A federal judge dismissed the inequitable payment lawsuit filed by the players against the US football federation, but testified that his complaint of discrimination in lodging during travel and medical services was in a trial.
The players, led by Alex Morgan, point out that they have not received equitable pay under the terms of their collective agreement, in relation to what the men become. They therefore demanded compensation of more than $66 million under the Civil Rights Act 1964, which in Title VII sets out the terms of equitable pay.
On Friday, in a 32-page ruling, Federal District Judge R. Gary Klausner 20 accepted the federation’s motion for summary trial. He dismissed the lawsuit related to the fair pay act, but left the civil rights complaint intact.
“The history of the negotiations among the parties shows that the women’s team turned down an offer to receive remuneration under the same pay-per-game structure as the men’s selection,” Klausner wrote. “And the women’s team was willing to give up higher bonuses in favor of benefits such as greater base compensation and the guarantee of a greater number of players under contract.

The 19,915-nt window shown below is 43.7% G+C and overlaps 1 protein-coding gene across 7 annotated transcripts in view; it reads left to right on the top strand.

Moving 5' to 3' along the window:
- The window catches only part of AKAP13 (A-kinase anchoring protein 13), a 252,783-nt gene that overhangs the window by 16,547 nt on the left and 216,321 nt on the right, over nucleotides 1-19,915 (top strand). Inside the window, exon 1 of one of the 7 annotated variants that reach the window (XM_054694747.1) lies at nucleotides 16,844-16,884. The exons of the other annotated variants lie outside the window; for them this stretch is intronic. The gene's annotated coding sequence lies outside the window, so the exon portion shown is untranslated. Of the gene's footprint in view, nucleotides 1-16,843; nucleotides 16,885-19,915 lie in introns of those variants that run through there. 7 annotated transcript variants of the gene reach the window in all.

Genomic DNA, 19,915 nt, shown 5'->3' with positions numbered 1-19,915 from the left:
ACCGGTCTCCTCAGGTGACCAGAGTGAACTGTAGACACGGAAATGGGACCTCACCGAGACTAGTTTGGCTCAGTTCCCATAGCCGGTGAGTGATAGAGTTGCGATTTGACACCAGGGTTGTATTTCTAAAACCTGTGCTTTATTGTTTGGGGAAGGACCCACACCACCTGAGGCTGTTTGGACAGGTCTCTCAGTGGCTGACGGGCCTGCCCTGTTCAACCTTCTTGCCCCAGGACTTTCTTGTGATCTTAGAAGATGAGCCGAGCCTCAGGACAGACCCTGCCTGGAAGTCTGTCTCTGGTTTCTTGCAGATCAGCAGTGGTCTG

“Therefore, the applicants cannot now retroactively consider that their collective agreement is worse than that of the selection of men by referring what they would have accrued if they had been paid with the pay-per-game structure, when they themselves rejected that structure.”
Klausner kept the complaint standing, according to which the federation discriminated against players in the use of chartered flights, hotel accommodation, medical support services and training assistance.
A trial is scheduled for June 16 at a federal court in Los Angeles.
“We are shocked and disappointed with today’s decision, but we will not shut up in our hard work for fair pay,” said Molly Levinson, spokesman for the footballers, in a statement. “We are confident in our case and will stand firm in our commitment to ensuring that girls and women who play this sport are not underestimated just for their gender.”
The players intend to ask the federal appeals court on the ninth federal circuit to oversevere Klausner’s decision, a step that would delay the trial.
“We have learned that there are tremendous obstacles to change. We know it takes courage, courage and perseverance to face them,” Levinson said.